Sweden is refusing to share the preliminary results of its official investigation into the Nord Stream pipeline explosions with Russia, asserting that the information is “confidential.”
Prime Minister Magdalena Andersson said that the outcome of the inquiry into what severely damaged the Nord Stream 1 and 2 gas pipelines in late September would not be revealed to Moscow.
“In Sweden, our preliminary investigations are confidential, and that, of course, also applies in this case,” Andersson told reporters.
The investigation found that the blasts were an act of sabotage, although the culprit has not been named.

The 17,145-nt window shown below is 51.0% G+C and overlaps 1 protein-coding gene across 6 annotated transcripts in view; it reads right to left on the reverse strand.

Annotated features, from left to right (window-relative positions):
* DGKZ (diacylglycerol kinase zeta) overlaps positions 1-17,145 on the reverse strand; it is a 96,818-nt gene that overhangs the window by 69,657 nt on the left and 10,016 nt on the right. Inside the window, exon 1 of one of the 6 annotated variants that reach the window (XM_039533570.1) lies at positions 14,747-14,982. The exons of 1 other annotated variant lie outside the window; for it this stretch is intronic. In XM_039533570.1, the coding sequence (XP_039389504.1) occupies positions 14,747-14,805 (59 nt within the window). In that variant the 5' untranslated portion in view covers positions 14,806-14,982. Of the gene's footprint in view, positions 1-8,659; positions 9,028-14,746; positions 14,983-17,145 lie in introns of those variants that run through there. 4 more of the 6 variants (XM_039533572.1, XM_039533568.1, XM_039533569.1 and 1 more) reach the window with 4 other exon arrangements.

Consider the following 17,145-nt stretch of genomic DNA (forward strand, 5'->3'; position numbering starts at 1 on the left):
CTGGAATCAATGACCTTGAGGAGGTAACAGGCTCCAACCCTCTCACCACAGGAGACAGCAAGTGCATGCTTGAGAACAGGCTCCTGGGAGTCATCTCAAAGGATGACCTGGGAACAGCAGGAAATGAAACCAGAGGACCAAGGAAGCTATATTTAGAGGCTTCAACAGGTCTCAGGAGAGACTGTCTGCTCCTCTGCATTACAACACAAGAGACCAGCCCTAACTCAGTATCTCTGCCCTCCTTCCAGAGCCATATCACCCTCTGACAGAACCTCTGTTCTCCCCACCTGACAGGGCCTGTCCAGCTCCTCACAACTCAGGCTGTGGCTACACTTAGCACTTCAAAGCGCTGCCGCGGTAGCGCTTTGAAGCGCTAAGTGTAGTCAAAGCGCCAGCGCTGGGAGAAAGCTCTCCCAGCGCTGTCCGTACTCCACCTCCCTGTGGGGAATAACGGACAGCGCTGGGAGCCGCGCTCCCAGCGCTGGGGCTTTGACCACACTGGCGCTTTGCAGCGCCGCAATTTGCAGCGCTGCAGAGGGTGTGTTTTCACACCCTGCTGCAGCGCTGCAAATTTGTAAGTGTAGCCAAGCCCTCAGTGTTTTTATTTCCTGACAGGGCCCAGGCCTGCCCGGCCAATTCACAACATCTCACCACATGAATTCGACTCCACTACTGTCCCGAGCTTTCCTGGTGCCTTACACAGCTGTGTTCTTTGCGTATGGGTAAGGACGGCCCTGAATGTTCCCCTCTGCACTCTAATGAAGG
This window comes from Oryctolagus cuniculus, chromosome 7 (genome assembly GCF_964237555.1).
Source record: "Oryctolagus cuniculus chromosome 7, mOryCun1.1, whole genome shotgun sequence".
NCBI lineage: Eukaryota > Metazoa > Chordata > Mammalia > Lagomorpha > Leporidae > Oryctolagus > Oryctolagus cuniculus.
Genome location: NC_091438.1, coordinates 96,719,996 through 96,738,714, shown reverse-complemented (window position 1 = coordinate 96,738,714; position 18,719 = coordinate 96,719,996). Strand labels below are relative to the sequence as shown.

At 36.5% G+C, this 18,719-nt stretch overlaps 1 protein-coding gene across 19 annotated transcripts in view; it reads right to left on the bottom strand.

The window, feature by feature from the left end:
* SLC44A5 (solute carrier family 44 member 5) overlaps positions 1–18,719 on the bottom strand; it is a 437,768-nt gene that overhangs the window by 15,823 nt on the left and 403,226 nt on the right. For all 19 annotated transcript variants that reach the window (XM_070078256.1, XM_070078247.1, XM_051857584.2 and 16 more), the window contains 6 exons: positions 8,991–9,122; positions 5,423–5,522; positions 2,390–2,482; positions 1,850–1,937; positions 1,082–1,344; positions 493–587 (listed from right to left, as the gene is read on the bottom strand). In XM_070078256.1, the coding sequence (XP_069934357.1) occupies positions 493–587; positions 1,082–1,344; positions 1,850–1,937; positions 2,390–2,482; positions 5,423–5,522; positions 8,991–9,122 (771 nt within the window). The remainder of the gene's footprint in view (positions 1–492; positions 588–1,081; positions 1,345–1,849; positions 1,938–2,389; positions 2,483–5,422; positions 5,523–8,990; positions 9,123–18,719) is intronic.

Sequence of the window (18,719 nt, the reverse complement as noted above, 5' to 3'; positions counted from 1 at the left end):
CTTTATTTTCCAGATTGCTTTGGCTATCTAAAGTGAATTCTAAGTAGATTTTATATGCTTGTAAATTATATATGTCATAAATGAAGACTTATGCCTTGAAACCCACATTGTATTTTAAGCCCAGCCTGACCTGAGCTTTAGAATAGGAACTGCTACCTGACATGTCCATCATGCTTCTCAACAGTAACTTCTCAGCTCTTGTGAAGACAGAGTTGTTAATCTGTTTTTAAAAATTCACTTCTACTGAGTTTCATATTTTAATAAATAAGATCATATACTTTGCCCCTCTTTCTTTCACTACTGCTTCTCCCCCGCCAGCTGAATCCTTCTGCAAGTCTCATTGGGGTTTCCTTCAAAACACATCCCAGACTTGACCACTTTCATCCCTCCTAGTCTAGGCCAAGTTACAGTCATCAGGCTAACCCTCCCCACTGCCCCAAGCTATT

The Swedish leader said that Russia was free to conduct its own investigation into the incident, adding that Sweden had removed cordons from the area.
“The Swedish economic zone is not a territory that Sweden disposes of,” said Andersson.
President Vladimir Putin, who has accused the US and Britain of carrying out an “act of international terrorism” in targeting the pipelines, reacted to Sweden’s denial of access to the investigation by insisting, “We all know well who the ultimate beneficiary of this crime is.”
As we previously highlighted, a former Pentagon advisor said the most likely culprits behind the Nord Stream pipeline blasts are the United States and Britain, and that the attack was carried out to prevent Germany from bailing on the war in Ukraine.